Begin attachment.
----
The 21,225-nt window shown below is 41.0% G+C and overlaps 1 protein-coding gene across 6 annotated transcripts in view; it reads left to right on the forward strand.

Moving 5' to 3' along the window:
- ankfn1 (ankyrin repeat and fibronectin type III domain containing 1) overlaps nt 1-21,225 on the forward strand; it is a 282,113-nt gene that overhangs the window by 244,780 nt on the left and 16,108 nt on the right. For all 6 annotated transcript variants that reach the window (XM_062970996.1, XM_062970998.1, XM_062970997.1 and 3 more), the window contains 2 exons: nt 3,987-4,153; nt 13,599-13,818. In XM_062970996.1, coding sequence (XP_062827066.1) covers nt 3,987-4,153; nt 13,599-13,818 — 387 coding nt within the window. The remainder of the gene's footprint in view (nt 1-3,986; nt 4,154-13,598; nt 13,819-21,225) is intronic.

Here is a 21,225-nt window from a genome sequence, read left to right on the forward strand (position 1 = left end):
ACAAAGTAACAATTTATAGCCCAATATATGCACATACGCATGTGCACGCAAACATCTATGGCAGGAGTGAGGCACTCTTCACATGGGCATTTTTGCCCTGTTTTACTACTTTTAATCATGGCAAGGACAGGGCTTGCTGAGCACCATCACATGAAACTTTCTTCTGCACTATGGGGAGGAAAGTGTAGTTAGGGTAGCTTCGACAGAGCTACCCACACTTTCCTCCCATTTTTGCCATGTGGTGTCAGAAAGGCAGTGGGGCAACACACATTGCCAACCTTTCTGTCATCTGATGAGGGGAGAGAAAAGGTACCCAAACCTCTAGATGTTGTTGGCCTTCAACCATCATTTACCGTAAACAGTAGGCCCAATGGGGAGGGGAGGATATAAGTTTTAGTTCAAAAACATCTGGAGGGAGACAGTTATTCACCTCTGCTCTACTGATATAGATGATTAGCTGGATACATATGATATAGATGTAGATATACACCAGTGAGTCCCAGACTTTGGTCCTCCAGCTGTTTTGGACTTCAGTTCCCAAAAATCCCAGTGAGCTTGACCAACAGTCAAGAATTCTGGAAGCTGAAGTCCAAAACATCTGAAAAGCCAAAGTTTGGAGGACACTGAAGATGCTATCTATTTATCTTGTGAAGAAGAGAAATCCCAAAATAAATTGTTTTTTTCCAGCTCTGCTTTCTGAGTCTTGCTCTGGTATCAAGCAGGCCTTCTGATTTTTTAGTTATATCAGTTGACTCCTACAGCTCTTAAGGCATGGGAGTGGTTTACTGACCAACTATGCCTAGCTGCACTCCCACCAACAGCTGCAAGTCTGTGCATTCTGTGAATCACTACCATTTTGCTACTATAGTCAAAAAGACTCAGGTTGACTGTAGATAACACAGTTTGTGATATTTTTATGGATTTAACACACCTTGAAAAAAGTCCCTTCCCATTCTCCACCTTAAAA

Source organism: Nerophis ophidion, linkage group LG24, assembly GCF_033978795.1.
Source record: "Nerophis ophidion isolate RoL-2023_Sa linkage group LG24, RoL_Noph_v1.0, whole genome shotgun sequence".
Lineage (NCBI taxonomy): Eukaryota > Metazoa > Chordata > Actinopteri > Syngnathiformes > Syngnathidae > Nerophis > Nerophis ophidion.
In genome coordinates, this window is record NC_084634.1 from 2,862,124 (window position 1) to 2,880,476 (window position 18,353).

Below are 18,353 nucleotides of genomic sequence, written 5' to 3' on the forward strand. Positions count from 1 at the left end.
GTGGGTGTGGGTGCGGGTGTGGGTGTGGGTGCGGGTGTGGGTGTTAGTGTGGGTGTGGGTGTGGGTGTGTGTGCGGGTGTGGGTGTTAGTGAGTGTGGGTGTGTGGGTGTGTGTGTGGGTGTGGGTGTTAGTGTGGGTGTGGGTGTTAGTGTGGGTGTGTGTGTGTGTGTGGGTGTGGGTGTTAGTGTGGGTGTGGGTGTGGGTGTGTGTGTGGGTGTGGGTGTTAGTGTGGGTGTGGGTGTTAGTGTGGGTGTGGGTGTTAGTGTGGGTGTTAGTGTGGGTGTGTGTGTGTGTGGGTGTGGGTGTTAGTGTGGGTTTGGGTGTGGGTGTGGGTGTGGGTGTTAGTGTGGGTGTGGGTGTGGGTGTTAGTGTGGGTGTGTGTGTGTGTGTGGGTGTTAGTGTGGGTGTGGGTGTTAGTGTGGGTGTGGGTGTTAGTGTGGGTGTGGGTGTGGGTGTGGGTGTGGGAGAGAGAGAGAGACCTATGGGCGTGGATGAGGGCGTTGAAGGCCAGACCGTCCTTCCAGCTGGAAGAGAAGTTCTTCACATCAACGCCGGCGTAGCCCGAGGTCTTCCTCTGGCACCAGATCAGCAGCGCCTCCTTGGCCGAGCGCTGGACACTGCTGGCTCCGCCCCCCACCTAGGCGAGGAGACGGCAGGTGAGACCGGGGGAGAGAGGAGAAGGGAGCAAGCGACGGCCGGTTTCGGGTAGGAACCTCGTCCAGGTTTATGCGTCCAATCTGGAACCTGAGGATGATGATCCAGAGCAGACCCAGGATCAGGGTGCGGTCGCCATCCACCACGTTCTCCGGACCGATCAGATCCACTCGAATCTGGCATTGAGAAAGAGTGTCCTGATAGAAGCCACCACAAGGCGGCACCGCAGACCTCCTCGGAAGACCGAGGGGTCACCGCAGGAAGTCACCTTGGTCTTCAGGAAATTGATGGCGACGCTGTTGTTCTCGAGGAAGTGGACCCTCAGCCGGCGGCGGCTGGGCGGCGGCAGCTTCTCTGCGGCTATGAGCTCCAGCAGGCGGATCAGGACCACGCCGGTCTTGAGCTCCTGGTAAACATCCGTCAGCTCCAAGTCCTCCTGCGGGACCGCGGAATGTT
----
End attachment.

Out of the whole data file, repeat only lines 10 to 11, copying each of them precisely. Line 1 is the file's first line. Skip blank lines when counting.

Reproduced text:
Below are 18,353 nucleotides of genomic sequence, written 5' to 3' on the forward strand. Positions count from 1 at the left end.
GTGGGTGTGGGTGCGGGTGTGGGTGTGGGTGCGGGTGTGGGTGTTAGTGTGGGTGTGGGTGTGGGTGTGTGTGCGGGTGTGGGTGTTAGTGAGTGTGGGTGTGTGGGTGTGTGTGTGGGTGTGGGTGTTAGTGTGGGTGTGGGTGTTAGTGTGGGTGTGTGTGTGTGTGTGGGTGTGGGTGTTAGTGTGGGTGTGGGTGTGGGTGTGTGTGTGGGTGTGGGTGTTAGTGTGGGTGTGGGTGTTAGTGTGGGTGTGGGTGTTAGTGTGGGTGTTAGTGTGGGTGTGTGTGTGTGTGGGTGTGGGTGTTAGTGTGGGTTTGGGTGTGGGTGTGGGTGTGGGTGTTAGTGTGGGTGTGGGTGTGGGTGTTAGTGTGGGTGTGTGTGTGTGTGTGGGTGTTAGTGTGGGTGTGGGTGTTAGTGTGGGTGTGGGTGTTAGTGTGGGTGTGGGTGTGGGTGTGGGTGTGGGAGAGAGAGAGAGACCTATGGGCGTGGATGAGGGCGTTGAAGGCCAGACCGTCCTTCCAGCTGGAAGAGAAGTTCTTCACATCAACGCCGGCGTAGCCCGAGGTCTTCCTCTGGCACCAGATCAGCAGCGCCTCCTTGGCCGAGCGCTGGACACTGCTGGCTCCGCCCCCCACCTAGGCGAGGAGACGGCAGGTGAGACCGGGGGAGAGAGGAGAAGGGAGCAAGCGACGGCCGGTTTCGGGTAGGAACCTCGTCCAGGTTTATGCGTCCAATCTGGAACCTGAGGATGATGATCCAGAGCAGACCCAGGATCAGGGTGCGGTCGCCATCCACCACGTTCTCCGGACCGATCAGATCCACTCGAATCTGGCATTGAGAAAGAGTGTCCTGATAGAAGCCACCACAAGGCGGCACCGCAGACCTCCTCGGAAGACCGAGGGGTCACCGCAGGAAGTCACCTTGGTCTTCAGGAAATTGATGGCGACGCTGTTGTTCTCGAGGAAGTGGACCCTCAGCCGGCGGCGGCTGGGCGGCGGCAGCTTCTCTGCGGCTATGAGCTCCAGCAGGCGGATCAGGACCACGCCGGTCTTGAGCTCCTGGTAAACATCCGTCAGCTCCAAGTCCTCCTGCGGGACCGCGGAATGTT